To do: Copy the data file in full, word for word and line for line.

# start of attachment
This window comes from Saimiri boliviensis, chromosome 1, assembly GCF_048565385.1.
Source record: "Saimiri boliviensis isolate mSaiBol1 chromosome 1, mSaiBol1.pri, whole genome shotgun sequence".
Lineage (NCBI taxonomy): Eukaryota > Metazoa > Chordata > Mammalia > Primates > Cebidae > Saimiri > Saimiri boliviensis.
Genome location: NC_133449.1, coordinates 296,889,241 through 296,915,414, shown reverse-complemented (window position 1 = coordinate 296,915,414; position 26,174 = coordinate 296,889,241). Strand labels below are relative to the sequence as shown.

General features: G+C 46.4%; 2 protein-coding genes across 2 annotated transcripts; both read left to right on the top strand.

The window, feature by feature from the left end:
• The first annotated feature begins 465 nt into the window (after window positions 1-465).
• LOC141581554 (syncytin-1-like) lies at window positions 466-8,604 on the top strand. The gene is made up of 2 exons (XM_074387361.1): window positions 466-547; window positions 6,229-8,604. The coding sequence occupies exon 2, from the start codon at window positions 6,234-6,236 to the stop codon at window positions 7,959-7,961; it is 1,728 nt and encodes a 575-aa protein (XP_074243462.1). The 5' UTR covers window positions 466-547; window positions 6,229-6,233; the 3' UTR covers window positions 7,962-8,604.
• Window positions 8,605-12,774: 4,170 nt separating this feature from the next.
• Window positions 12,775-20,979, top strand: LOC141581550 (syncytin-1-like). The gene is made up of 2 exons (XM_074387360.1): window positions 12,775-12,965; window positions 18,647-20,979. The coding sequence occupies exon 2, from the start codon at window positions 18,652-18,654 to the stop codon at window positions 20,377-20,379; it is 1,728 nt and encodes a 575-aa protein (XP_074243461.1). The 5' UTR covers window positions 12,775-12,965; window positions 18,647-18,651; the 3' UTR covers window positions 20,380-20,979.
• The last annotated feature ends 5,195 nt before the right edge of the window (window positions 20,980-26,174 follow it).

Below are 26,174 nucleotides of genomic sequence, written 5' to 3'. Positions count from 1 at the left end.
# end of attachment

This window comes from Saimiri boliviensis, chromosome 1, assembly GCF_048565385.1.
Source record: "Saimiri boliviensis isolate mSaiBol1 chromosome 1, mSaiBol1.pri, whole genome shotgun sequence".
Lineage (NCBI taxonomy): Eukaryota > Metazoa > Chordata > Mammalia > Primates > Cebidae > Saimiri > Saimiri boliviensis.
Genome location: NC_133449.1, coordinates 296,889,241 through 296,915,414, shown reverse-complemented (window position 1 = coordinate 296,915,414; position 26,174 = coordinate 296,889,241). Strand labels below are relative to the sequence as shown.

General features: G+C 46.4%; 2 protein-coding genes across 2 annotated transcripts; both read left to right on the top strand.

The window, feature by feature from the left end:
• The first annotated feature begins 465 nt into the window (after window positions 1-465).
• LOC141581554 (syncytin-1-like) lies at window positions 466-8,604 on the top strand. The gene is made up of 2 exons (XM_074387361.1): window positions 466-547; window positions 6,229-8,604. The coding sequence occupies exon 2, from the start codon at window positions 6,234-6,236 to the stop codon at window positions 7,959-7,961; it is 1,728 nt and encodes a 575-aa protein (XP_074243462.1). The 5' UTR covers window positions 466-547; window positions 6,229-6,233; the 3' UTR covers window positions 7,962-8,604.
• Window positions 8,605-12,774: 4,170 nt separating this feature from the next.
• Window positions 12,775-20,979, top strand: LOC141581550 (syncytin-1-like). The gene is made up of 2 exons (XM_074387360.1): window positions 12,775-12,965; window positions 18,647-20,979. The coding sequence occupies exon 2, from the start codon at window positions 18,652-18,654 to the stop codon at window positions 20,377-20,379; it is 1,728 nt and encodes a 575-aa protein (XP_074243461.1). The 5' UTR covers window positions 12,775-12,965; window positions 18,647-18,651; the 3' UTR covers window positions 20,380-20,979.
• The last annotated feature ends 5,195 nt before the right edge of the window (window positions 20,980-26,174 follow it).

Below are 26,174 nucleotides of genomic sequence, written 5' to 3'. Positions count from 1 at the left end.